11 July 2011

François Rabelais

[from François Rabelais, Gargantua, tr. Thomas Urquhart, Peter Antony Motteux, 1500s]

There he played at flush, at love, at primero, at the chess, at the beast, at Reynard the fox, at the rifle, at the squares, at trump, at the cows, at the prick and spare not, at the lottery, at the hundred, at the chance or mumchance, at the peeny, at three dice or maniest bleaks, at the unfortunate woman, at the tables, at the fib, at nivinivinack, at the pass ten, at the lurch, at one-and-thirty, at doublets or queen’s game, as post and pair, or even at the faily sequence, at the French tric-trac, at three hundred, at the long tables or ferkeering, at the unlucky man, at feldown, at the last couple in hell, at tod’s body, at the hock, at needs must, at the surly, at the dames or draughts, at the lansquenet, at bob and mow, at the cuckoo, at primus secundus, at puff, or let him speak that hath it, at mark-knife, at the keys, at take nothing and throw out, at span-counter, at the marriage, at even or odd, at the frolic or jackdaw, at cross or pile, at the opinion, at ball and huckle-bones, at who doth the one, doth the other, at ivory balls, at the billiards, at the sequences, at bob and hit, at the ivory bundles, at the owl, at the tarots, at the charming of the hare, at losing load him, at pull yet a little, at he’s gulled and esto, at trudgepig, at the torture, at the magatapies, at the handruff, at the horn, at the click, at the flowered or Shrovetide ox, at honours, at the madge-owlet, at pinch without laughing, at tilt at weeky, at prickle me tickle me, at ninepins, at the unshoeing of the ass, at the cock quintin, at the cocksess, at tip and hurl, at hari hohi, at the flat bowls, at I set me down, at the veer and turn, at earl beardy, at rogue and ruffian, at the old mode, at bumbatch touch, at draw the spit, at the mysterious trough, at put out, at the short bowls, at gossip lend me your sack, at the dapple-grey, at the ramcod ball, at cock and crank it, at thrust out the harlot, at break-pot, at Marseilles figs, at my desire, at nicknamry, at twirly whirlytrill, at stick and hole, at the rush bundles, at boke or him or flaying the fox . . .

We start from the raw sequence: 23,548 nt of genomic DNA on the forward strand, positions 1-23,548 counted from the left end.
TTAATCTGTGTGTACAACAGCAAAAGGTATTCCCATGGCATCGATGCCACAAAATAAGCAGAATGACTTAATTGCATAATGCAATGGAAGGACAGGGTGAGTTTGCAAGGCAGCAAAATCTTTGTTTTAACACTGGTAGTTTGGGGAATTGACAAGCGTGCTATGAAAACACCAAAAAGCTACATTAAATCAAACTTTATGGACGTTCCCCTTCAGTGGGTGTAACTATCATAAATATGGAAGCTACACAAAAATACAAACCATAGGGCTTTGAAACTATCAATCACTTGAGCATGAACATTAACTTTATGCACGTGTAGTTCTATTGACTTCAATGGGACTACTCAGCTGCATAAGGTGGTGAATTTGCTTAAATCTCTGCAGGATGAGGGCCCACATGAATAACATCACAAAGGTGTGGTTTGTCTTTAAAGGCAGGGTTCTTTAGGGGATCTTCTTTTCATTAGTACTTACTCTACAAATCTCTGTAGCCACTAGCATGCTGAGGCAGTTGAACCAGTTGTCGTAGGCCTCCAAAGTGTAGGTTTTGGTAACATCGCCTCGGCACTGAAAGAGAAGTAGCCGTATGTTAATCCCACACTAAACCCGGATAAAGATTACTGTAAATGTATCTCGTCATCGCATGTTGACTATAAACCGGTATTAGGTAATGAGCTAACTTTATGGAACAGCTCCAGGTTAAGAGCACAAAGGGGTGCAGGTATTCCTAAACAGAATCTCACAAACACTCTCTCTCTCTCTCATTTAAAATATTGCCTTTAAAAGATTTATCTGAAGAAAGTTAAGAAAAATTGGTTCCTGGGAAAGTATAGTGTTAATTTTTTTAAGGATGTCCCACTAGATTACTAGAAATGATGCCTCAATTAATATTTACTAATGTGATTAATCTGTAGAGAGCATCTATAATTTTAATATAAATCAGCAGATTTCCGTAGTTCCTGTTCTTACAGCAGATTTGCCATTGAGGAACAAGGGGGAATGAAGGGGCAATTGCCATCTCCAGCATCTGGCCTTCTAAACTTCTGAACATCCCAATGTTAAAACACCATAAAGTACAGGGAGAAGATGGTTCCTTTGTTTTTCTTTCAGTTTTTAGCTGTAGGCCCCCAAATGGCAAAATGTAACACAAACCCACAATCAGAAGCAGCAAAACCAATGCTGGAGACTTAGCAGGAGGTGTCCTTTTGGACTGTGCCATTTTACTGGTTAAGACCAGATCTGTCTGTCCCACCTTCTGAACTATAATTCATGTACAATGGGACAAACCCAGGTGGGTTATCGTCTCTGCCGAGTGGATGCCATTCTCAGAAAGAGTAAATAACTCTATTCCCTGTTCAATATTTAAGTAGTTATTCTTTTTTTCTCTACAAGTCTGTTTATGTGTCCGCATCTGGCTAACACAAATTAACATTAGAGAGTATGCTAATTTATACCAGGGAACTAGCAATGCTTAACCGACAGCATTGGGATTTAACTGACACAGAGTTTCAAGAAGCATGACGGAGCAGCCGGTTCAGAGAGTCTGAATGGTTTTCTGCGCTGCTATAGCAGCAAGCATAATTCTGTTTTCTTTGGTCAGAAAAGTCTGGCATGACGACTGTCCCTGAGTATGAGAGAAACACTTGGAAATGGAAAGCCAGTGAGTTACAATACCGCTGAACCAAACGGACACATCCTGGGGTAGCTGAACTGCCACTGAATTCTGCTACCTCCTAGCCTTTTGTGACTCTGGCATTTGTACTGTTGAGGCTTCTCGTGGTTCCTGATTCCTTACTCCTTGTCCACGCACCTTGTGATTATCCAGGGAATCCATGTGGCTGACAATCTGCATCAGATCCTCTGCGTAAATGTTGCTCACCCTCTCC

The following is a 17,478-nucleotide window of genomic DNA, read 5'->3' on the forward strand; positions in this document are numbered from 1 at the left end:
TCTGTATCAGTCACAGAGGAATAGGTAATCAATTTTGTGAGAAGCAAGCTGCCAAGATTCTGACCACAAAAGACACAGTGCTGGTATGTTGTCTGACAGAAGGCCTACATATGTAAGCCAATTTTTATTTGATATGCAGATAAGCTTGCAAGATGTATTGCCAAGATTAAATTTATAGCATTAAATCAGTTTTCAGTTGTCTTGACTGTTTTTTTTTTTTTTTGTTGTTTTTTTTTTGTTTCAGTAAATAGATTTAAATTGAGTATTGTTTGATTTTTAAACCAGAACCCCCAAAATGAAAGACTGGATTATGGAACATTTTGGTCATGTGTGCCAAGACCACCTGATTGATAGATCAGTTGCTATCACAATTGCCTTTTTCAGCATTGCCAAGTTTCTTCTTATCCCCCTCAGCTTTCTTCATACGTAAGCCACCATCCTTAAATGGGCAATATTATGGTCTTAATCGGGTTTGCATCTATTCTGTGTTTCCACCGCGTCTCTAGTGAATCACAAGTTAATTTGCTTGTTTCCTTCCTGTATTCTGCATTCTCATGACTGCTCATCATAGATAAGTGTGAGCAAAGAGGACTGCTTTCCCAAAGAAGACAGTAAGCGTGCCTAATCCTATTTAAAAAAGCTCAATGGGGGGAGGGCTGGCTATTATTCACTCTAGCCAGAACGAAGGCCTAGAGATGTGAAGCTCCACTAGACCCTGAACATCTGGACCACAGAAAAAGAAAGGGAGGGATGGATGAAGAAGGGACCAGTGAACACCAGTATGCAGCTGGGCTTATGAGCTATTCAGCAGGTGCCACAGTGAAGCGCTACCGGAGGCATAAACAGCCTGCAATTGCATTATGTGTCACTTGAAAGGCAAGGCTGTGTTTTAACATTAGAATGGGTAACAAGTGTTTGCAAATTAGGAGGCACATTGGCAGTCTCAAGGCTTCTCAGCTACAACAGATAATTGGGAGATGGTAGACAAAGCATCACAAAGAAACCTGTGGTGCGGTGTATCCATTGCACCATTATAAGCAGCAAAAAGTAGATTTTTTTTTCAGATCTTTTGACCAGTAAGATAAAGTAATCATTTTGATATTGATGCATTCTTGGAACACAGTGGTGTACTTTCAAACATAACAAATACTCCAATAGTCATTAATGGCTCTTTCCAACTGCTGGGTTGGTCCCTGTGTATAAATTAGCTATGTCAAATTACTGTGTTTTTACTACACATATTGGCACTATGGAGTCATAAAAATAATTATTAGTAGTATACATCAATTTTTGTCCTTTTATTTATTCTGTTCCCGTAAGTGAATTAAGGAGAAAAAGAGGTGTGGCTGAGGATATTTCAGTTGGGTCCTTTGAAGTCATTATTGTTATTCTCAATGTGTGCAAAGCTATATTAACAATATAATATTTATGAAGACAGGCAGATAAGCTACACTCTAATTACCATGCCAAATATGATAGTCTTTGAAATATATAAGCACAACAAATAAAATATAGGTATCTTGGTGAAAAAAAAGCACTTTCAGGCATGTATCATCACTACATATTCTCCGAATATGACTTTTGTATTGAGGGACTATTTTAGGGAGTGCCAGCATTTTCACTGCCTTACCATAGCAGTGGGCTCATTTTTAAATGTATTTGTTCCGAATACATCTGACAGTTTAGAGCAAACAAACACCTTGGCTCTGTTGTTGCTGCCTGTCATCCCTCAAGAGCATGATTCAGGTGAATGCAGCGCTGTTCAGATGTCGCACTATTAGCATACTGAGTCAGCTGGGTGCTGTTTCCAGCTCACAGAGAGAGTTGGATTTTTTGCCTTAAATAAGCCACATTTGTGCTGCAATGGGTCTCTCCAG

François Rabelais, 1494-1553


  1. He must have been exhausted.

  2. Of course, my reaction is to research each item in the catalogue . . . perhaps convert a few to video games. What great words! Clearly, Rabelais was nuts in the best possible way.